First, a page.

Undoubtedly, the monthly jobs report is one of the most widely followed U.S. economic data points. In a normal environment, stocks should rise when the report is surprisingly strong and decline when the jobs number disappoints.
If Friday’s market action is an accurate indication, the current climate may not qualify as “normal.” Before the bell, Labor Department said the U.S. economy added 224,000 jobs in June, easily thumping economists’ expectations for 165,000 new jobs.
Still, the Nasdaq Composite lost 0.1% and the S&P 500 fell 0.18% while the Dow Jones Industrial Average declined 0.16%.
Maybe it was a case of the devil being in the details, as the unemployment rate ticked up to 3.7% and year-over-year wage growth slowed to 3.1%, below expectations of 3.2%. In reality, what likely vexed markets today was the notion that the June jobs report was strong enough that the Federal Reserve can put off lowering interest rates, something many market participants were hoping would happen as soon as later this month.
Not A Lot Of Winners
Apparently, some traders were not feeling too patriotic today because in late trading, about two-thirds of the Dow Jones Industrial Average’s components were in the red and the winners were not big winners.
Nike (NYSE:NKE), a name that has spent some time under the spotlight of political correctness in recent days, gained 0.72% today, indicating it is shaking off those headlines and investors are focusing on more pertinent matters, such as the stock’s leverage to the Women’s World Cup final tomorrow.
“Nike CEO Mark Parker said in the company’s fiscal fourth-quarter earnings call that the USA women’s home jersey became the best-selling soccer jersey, men’s or women’s, ever in one season on Nike.com,” reports Barron’s.
Finishing higher by 0.77%, but on no news, UnitedHealth (NYSE:UNH) surpassed Nike today. But top honors go to Goldman Sachs (NYSE:GS), which added 0.9%. JPMorgan Chase (NYSE:JPM) nudged higher today, confirming, albeit modestly, some strength in bank stocks.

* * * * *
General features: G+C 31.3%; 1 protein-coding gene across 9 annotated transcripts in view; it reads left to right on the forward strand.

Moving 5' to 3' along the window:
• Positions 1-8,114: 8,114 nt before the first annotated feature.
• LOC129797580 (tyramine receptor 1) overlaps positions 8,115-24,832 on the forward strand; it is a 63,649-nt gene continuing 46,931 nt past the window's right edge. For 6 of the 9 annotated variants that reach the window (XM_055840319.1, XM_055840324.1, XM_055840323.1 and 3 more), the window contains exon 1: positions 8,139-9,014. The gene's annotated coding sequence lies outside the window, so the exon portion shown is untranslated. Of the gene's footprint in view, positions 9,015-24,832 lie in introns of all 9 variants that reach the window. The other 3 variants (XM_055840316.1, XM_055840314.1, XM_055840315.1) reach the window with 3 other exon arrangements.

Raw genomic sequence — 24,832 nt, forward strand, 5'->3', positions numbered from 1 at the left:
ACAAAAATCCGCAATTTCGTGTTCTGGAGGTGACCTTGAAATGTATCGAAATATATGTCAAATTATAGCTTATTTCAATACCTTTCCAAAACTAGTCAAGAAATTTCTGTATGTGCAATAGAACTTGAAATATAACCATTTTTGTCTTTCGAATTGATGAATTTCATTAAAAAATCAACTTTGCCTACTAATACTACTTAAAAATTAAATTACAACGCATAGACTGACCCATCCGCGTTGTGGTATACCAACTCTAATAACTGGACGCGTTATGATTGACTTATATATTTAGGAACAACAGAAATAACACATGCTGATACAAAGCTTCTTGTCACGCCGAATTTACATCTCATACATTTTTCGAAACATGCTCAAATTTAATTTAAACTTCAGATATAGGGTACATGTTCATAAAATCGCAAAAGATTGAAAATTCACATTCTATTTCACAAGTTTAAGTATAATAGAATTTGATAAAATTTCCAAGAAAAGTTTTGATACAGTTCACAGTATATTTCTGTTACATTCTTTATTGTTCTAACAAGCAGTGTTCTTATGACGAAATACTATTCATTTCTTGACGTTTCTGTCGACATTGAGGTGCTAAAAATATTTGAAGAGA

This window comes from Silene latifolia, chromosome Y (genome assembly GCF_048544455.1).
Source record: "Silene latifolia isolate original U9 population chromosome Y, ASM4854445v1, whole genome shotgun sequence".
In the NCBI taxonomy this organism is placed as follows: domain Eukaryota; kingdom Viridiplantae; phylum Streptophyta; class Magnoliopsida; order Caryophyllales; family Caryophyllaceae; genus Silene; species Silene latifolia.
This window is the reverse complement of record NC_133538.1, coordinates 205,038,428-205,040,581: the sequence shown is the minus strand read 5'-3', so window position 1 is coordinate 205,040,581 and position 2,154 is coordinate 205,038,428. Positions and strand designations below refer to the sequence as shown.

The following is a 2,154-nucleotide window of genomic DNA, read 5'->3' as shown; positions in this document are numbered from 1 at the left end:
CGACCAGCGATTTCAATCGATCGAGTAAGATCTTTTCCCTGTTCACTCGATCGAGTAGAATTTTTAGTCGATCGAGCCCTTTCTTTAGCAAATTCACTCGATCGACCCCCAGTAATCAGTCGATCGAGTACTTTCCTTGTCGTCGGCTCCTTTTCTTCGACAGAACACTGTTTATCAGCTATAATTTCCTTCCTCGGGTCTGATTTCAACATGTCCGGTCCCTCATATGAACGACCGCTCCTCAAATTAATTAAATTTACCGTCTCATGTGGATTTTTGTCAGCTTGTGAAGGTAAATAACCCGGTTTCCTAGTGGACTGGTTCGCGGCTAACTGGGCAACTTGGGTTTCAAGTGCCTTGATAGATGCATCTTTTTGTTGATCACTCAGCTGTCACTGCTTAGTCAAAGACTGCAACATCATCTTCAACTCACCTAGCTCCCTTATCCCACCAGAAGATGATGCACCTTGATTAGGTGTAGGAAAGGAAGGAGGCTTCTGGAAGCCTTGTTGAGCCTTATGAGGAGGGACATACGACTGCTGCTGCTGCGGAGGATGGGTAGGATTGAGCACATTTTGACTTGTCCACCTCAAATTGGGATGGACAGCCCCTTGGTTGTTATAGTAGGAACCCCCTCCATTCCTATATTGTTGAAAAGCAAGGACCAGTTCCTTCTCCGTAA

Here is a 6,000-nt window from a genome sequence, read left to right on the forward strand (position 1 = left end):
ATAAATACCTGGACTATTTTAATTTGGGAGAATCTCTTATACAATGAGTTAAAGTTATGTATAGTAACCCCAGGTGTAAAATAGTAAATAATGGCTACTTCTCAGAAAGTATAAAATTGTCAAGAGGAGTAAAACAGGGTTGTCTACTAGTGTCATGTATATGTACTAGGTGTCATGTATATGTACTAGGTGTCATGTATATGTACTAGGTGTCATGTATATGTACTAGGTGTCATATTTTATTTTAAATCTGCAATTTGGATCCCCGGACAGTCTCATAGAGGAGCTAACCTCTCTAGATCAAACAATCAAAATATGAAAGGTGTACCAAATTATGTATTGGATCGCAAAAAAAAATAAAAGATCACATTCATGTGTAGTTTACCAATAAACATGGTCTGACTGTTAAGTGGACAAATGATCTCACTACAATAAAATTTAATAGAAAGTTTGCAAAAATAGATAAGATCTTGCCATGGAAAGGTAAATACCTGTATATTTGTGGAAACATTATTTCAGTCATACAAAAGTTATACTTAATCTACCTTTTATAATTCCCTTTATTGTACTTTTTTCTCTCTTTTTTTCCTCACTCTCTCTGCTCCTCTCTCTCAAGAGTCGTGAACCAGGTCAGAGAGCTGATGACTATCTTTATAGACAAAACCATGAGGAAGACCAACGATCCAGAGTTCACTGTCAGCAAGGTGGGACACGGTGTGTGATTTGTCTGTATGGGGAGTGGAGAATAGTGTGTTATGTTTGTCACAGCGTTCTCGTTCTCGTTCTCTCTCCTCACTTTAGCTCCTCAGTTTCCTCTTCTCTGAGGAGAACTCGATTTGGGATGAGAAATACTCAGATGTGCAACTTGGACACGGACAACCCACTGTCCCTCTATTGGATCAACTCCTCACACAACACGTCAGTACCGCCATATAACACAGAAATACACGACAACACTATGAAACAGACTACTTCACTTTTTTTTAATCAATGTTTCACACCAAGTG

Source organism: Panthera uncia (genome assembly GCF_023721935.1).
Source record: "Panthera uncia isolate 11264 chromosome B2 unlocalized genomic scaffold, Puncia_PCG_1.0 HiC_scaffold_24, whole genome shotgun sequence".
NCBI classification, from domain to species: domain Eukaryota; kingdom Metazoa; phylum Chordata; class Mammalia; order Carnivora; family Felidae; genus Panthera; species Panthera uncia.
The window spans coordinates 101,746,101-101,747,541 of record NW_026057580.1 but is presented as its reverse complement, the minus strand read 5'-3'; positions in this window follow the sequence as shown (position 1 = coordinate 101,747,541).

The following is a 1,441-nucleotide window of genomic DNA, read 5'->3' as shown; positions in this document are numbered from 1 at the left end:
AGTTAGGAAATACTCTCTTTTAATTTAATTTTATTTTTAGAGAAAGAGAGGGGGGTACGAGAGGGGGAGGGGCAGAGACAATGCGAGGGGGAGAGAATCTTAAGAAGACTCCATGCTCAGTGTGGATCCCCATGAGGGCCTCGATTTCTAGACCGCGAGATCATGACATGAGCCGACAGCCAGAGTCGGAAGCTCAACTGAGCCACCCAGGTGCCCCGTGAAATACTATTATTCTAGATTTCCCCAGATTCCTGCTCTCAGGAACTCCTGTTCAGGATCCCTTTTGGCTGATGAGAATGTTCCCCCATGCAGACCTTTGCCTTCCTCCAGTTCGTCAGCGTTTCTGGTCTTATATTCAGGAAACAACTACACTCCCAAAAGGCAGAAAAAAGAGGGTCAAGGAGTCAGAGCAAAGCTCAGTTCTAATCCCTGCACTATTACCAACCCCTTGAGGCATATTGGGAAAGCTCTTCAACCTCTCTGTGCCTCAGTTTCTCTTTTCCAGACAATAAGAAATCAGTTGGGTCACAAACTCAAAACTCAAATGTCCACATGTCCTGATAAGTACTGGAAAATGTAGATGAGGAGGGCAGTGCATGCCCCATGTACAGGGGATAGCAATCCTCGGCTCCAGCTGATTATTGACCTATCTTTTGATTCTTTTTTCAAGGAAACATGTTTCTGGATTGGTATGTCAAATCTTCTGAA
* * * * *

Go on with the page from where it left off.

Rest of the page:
“The financials sector offers the most attractive forecast total yield over the next 12 months, compared to the other S&P 500 sectors,” according to Wells Fargo’s Scott Wren. “This is a particularly attractive feature in the current low-rate environment, in which the major stock indices are at (or near) what we consider to be ‘fair value.’”
Reflecting Friday’s slow action, indicating many investors opted for the long weekend than another day of trading today, the Dow’s four other winners gained 0.25% or less to close the week.
Bottom Line on the Dow Jones Today
Later this month, investors will be treated to an avalanche of second-quarter earnings reports, and the financial services sector usually gets that ball rolling. However, that is a domestically focused group and one with little sensitivity to the tariff wranglings that have been on investors’ minds for much of 2019.
Expectations are in place for the S&P 500 to deliver mostly flat second-quarter earnings with much of the same forecast for the third quarter followed by tepid 7% growth in the fourth quarter.
“Energy continues to rank as the most compelling sector from a valuation perspective, with oil prices ending the quarter roughly where they began,” according to Morningstar.
As of this writing, Todd Shriber did not own any of the aforementioned securities.